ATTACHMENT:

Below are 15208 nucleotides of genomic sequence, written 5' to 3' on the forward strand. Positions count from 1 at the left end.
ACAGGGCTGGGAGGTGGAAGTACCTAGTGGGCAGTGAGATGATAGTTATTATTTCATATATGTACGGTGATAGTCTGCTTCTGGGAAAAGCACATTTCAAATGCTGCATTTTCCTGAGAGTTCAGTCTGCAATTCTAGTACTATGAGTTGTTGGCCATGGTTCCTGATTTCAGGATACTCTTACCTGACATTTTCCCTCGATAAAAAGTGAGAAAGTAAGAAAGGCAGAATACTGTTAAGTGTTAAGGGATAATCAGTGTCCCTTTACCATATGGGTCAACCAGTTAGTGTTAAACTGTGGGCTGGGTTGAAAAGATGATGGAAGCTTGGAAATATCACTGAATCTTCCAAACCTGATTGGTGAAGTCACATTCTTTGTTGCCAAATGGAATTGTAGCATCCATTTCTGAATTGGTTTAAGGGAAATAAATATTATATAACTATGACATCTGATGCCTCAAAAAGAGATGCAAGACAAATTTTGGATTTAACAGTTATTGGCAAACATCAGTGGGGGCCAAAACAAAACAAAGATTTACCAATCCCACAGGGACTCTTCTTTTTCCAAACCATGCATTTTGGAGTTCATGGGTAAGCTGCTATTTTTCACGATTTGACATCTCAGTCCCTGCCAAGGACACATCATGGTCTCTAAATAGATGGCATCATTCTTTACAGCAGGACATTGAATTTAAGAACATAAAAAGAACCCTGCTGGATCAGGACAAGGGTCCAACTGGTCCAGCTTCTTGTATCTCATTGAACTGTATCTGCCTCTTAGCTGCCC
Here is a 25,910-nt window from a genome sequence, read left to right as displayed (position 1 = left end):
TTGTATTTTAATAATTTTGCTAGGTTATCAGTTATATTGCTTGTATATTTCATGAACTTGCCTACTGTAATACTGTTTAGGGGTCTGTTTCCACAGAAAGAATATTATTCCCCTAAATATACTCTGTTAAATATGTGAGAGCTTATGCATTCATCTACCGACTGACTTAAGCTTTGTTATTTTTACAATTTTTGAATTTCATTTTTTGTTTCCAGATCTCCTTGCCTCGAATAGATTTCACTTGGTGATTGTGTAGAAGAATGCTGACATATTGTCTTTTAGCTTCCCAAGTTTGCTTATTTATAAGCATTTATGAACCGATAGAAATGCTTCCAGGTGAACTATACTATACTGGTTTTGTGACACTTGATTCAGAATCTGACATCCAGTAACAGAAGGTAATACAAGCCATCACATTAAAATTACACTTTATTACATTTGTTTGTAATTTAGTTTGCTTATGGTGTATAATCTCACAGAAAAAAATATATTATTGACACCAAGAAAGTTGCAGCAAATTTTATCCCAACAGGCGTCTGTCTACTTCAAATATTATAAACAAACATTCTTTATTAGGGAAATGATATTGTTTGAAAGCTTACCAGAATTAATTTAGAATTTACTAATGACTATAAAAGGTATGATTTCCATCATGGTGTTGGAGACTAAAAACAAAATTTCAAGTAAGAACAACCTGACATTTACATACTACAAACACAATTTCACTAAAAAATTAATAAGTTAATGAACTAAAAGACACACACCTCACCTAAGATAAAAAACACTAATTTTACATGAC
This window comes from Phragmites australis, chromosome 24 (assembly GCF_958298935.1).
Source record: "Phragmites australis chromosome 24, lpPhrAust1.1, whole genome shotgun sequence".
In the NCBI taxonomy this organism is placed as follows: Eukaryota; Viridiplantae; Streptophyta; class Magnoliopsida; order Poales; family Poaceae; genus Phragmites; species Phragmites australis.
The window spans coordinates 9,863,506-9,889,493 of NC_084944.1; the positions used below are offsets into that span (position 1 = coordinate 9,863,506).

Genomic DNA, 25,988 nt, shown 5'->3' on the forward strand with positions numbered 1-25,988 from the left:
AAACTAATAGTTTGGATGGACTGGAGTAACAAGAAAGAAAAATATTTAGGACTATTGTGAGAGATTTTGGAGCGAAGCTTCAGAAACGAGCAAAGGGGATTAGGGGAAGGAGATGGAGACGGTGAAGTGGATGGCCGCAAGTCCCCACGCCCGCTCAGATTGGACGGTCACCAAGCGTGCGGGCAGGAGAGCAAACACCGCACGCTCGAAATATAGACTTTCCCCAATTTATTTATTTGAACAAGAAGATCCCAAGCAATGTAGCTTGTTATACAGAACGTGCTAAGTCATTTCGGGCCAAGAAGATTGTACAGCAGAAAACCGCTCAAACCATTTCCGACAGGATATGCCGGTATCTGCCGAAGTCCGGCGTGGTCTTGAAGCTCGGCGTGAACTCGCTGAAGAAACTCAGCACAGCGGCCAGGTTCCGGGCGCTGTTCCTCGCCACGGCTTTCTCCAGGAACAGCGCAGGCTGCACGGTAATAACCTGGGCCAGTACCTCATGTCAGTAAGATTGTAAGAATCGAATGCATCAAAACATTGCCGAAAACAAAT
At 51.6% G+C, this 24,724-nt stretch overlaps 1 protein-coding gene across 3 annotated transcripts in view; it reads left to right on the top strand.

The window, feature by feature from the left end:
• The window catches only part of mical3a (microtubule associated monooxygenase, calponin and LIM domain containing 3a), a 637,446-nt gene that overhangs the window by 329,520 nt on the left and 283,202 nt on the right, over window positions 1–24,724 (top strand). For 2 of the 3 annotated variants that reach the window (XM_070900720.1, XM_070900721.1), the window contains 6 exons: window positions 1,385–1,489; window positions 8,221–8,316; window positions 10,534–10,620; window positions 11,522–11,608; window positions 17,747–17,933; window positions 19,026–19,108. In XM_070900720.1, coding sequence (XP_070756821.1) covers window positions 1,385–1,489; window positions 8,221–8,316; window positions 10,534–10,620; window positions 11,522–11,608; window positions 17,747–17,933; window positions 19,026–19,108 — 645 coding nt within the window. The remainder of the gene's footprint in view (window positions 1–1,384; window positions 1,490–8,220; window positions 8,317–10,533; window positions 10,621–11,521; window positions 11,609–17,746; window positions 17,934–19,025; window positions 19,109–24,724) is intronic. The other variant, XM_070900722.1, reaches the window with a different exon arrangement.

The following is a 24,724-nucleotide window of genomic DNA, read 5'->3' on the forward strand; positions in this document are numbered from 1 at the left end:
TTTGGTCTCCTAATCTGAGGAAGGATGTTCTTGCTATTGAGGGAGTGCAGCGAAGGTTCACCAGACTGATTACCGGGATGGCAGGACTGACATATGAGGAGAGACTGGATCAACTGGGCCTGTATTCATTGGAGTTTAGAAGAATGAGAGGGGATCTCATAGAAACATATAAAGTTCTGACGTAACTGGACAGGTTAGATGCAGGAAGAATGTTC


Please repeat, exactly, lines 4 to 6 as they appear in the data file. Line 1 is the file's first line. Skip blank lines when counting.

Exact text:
TTGTATTTTAATAATTTTGCTAGGTTATCAGTTATATTGCTTGTATATTTCATGAACTTGCCTACTGTAATACTGTTTAGGGGTCTGTTTCCACAGAAAGAATATTATTCCCCTAAATATACTCTGTTAAATATGTGAGAGCTTATGCATTCATCTACCGACTGACTTAAGCTTTGTTATTTTTACAATTTTTGAATTTCATTTTTTGTTTCCAGATCTCCTTGCCTCGAATAGATTTCACTTGGTGATTGTGTAGAAGAATGCTGACATATTGTCTTTTAGCTTCCCAAGTTTGCTTATTTATAAGCATTTATGAACCGATAGAAATGCTTCCAGGTGAACTATACTATACTGGTTTTGTGACACTTGATTCAGAATCTGACATCCAGTAACAGAAGGTAATACAAGCCATCACATTAAAATTACACTTTATTACATTTGTTTGTAATTTAGTTTGCTTATGGTGTATAATCTCACAGAAAAAAATATATTATTGACACCAAGAAAGTTGCAGCAAATTTTATCCCAACAGGCGTCTGTCTACTTCAAATATTATAAACAAACATTCTTTATTAGGGAAATGATATTGTTTGAAAGCTTACCAGAATTAATTTAGAATTTACTAATGACTATAAAAGGTATGATTTCCATCATGGTGTTGGAGACTAAAAACAAAATTTCAAGTAAGAACAACCTGACATTTACATACTACAAACACAATTTCACTAAAAAATTAATAAGTTAATGAACTAAAAGACACACACCTCACCTAAGATAAAAAACACTAATTTTACATGAC
This window comes from Phragmites australis, chromosome 24 (assembly GCF_958298935.1).
Source record: "Phragmites australis chromosome 24, lpPhrAust1.1, whole genome shotgun sequence".